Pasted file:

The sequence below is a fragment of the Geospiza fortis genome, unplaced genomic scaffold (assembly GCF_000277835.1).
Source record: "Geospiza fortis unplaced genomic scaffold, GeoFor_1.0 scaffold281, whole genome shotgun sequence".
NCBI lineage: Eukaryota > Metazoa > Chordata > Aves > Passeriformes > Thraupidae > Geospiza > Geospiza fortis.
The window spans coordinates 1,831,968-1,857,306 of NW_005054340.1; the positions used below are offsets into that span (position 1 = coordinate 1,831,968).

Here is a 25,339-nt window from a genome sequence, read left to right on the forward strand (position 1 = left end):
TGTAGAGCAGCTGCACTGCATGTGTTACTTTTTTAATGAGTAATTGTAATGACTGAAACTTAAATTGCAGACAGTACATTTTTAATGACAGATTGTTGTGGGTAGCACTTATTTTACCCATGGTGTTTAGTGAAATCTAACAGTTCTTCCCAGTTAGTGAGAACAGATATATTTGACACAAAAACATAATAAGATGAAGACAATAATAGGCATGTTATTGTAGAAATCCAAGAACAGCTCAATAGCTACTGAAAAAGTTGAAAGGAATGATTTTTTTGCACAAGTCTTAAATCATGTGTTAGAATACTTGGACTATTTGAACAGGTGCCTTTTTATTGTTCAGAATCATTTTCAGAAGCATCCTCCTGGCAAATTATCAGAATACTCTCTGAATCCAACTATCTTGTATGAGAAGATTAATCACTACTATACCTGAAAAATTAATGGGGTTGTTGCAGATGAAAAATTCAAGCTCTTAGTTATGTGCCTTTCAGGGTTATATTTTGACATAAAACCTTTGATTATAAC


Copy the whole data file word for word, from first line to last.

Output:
The sequence below is a fragment of the Geospiza fortis genome, unplaced genomic scaffold (assembly GCF_000277835.1).
Source record: "Geospiza fortis unplaced genomic scaffold, GeoFor_1.0 scaffold281, whole genome shotgun sequence".
NCBI lineage: Eukaryota > Metazoa > Chordata > Aves > Passeriformes > Thraupidae > Geospiza > Geospiza fortis.
The window spans coordinates 1,831,968-1,857,306 of NW_005054340.1; the positions used below are offsets into that span (position 1 = coordinate 1,831,968).

Here is a 25,339-nt window from a genome sequence, read left to right on the forward strand (position 1 = left end):
TGTAGAGCAGCTGCACTGCATGTGTTACTTTTTTAATGAGTAATTGTAATGACTGAAACTTAAATTGCAGACAGTACATTTTTAATGACAGATTGTTGTGGGTAGCACTTATTTTACCCATGGTGTTTAGTGAAATCTAACAGTTCTTCCCAGTTAGTGAGAACAGATATATTTGACACAAAAACATAATAAGATGAAGACAATAATAGGCATGTTATTGTAGAAATCCAAGAACAGCTCAATAGCTACTGAAAAAGTTGAAAGGAATGATTTTTTTGCACAAGTCTTAAATCATGTGTTAGAATACTTGGACTATTTGAACAGGTGCCTTTTTATTGTTCAGAATCATTTTCAGAAGCATCCTCCTGGCAAATTATCAGAATACTCTCTGAATCCAACTATCTTGTATGAGAAGATTAATCACTACTATACCTGAAAAATTAATGGGGTTGTTGCAGATGAAAAATTCAAGCTCTTAGTTATGTGCCTTTCAGGGTTATATTTTGACATAAAACCTTTGATTATAAC